Movie, Reviews

“Fanny’s Journey” an Amazing Escape to Freedom

 

The courageous and compelling true story Fanny’s Journey (le Voyage de Fanny) takes you on a journey during WWII that grabs its audience early on and doesn’t let go until the credits role. It’s as much inspiring as it is dauntless, featuring a fine cast of youngsters that should touch your heart and remind you that heroism can come in small packages.

During World War II the Nazi’s attempted to carry out their evil plan to exterminate all Jews, even beyond the borders of the German Empire. Invading France, Jewish parents of children found themselves about to be overcome. Entrusting their children to various organizations that formed shelters for the youngsters, they were able to prolong the inevitable, but not forever. With the German’s coming into France and taking over, even French police were commissioned to ferret out all Jews and round them up for transport by the Nazis.

Fanny Ben-Ami (Léonie Souchaud) and her two younger sisters Georgette (Juliane Lepoureau) and Erika (Fantine Harduin) try not to look afraid in a train station in FANNY’S JOURNEY

This story begins in 1941 at one of those shelters with families handing off their children to safe keeping until they could return. One such family entrusted their young daughter Fanny Ben-Ami (Leonie Souchaud) and her two younger sisters Georgette (Juliane Lepoureau) and Erika (Fantine Harduin) to a camp in France. Two years later we find 13-year-Old Fanny and her sisters writing a letter back to her mother that they are well, but that they cannot leave the grounds because the Germans have taken over their area in France.

Mrs Forman (Cecile de France) looks around the train car for French Police in FANNY’S JOURNEY

Weeks later the French police inform the shelter that they must give up any of the children in the camp that are Jewish. Mrs. Forman (Cecile de France), head of the shelter takes a bus load of kids with her to be settled in Megeve, France for their first step to get the children into Switzerland. Transferred to a train, the children start their long trip. At a station stop the Germans come to inspect the train prompting Forman to separate from the group.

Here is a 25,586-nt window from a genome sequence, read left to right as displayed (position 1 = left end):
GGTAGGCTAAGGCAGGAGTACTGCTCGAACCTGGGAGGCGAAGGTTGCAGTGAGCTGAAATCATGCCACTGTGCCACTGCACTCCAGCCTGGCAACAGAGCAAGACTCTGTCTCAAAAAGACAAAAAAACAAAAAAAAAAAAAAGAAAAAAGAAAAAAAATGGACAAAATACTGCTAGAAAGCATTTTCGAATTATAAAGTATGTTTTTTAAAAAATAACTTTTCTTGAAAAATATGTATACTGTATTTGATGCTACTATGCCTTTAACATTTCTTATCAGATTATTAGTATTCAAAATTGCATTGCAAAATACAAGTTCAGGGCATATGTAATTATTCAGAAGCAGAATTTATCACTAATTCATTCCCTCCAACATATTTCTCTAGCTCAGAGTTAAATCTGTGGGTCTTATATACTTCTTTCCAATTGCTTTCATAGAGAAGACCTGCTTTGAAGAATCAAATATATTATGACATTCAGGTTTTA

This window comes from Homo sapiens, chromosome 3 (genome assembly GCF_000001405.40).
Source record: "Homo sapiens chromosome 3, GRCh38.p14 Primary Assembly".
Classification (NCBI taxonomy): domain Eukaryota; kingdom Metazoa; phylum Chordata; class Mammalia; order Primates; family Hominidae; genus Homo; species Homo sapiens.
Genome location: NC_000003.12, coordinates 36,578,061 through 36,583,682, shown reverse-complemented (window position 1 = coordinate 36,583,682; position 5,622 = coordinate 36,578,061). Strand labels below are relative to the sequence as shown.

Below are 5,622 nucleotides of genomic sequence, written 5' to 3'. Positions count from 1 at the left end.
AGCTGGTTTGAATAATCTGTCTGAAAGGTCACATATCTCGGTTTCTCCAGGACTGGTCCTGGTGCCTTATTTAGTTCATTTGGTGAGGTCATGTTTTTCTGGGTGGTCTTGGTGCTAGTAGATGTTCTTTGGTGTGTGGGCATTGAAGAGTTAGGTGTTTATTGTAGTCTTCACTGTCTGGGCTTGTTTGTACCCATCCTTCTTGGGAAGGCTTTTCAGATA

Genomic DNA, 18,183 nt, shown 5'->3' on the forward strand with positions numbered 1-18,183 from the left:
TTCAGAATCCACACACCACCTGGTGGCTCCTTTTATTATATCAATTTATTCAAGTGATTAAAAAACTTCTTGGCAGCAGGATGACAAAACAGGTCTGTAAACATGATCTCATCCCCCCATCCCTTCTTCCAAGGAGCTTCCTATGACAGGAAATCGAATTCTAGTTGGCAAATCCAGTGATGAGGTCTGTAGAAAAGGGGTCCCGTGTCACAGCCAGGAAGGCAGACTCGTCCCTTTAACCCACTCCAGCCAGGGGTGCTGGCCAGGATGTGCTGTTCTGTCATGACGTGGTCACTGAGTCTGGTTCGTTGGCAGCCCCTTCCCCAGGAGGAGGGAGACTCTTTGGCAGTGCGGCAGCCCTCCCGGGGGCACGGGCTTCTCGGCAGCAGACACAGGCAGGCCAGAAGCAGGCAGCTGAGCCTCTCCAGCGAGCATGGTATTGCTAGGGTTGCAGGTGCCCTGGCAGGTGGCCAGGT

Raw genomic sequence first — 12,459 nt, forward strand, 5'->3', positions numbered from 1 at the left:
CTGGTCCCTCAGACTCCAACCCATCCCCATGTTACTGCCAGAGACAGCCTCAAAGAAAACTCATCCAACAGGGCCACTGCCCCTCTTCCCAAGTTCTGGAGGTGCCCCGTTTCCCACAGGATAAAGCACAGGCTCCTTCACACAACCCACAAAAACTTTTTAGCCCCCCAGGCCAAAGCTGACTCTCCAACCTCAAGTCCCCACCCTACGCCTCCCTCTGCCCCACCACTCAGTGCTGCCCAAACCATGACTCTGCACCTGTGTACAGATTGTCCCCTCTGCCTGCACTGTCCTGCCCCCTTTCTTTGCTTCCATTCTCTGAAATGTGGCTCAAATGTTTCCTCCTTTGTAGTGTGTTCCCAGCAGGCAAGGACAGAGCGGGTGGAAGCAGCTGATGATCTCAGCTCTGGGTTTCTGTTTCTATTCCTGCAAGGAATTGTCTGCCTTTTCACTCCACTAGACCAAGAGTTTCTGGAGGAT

Director Lola Doillon goes over a scene with Leonie Souchaud as Fanny in FANNY’S JOURNEY

Courageously young Fanny takes charge of a group of 9 children and makes an attempt to take them to Switzerland for survival from the Nazi’s. Director Lola Doillon worked with the real Fanny Ben-Ami to bring the film to life. Although the film has been deemed a work of fiction, all the incidents in the movie are true. Her ability to catch the pathos and desire to be free from Nazi and Vichy imprisonment and even death on the faces of the actors is an amazing achievement. Her film is a reminder that it can happen again, but maybe this time with worse results.

Fanny’s Journey has not been rated by the MPAA, but contains some violence, peril and evil despotic connotations. The film should be safe for families, but the very young and immature may not understand some of the reasons for the peril involved.

FINAL ANALYSIS: An exceptional well-acted and directed film of bravery and courage

Additional Film Information:
Cast: Leonie Souchaud, Cecile de France, Fantine Harduin, Juliane Lepoureau, Ryan Brodie, Anais Meiringer, Lou Lambrecht, Igor van Dessel, Malonn Levana, Lucien Khoury, Stephane De Groodt, Elea Korner, Alice D’Hauwe, Jeremie Petrus 
Directed by: Lola Doillon
Genre: War-Drama, Foreign, French
MPAA Rating: Not Rated, Some perilous moments
Running Time: 1 hr. 34 min.
Release Date: February 17, 2017
Distributed by: Menemsha Films
Released in: French with English Subtitles

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Film Editor John Delia has been on all sides of the movie business from publications to film making. He has worked as a film critic with ACED Magazine for more than 12 years and earned a Bachelors degree in communications from the University of Florida. John is a member of the Southeastern Film Critics Association. Follow John on Twitter @staragent1 or send John a message at jdelia@acedmagazine.com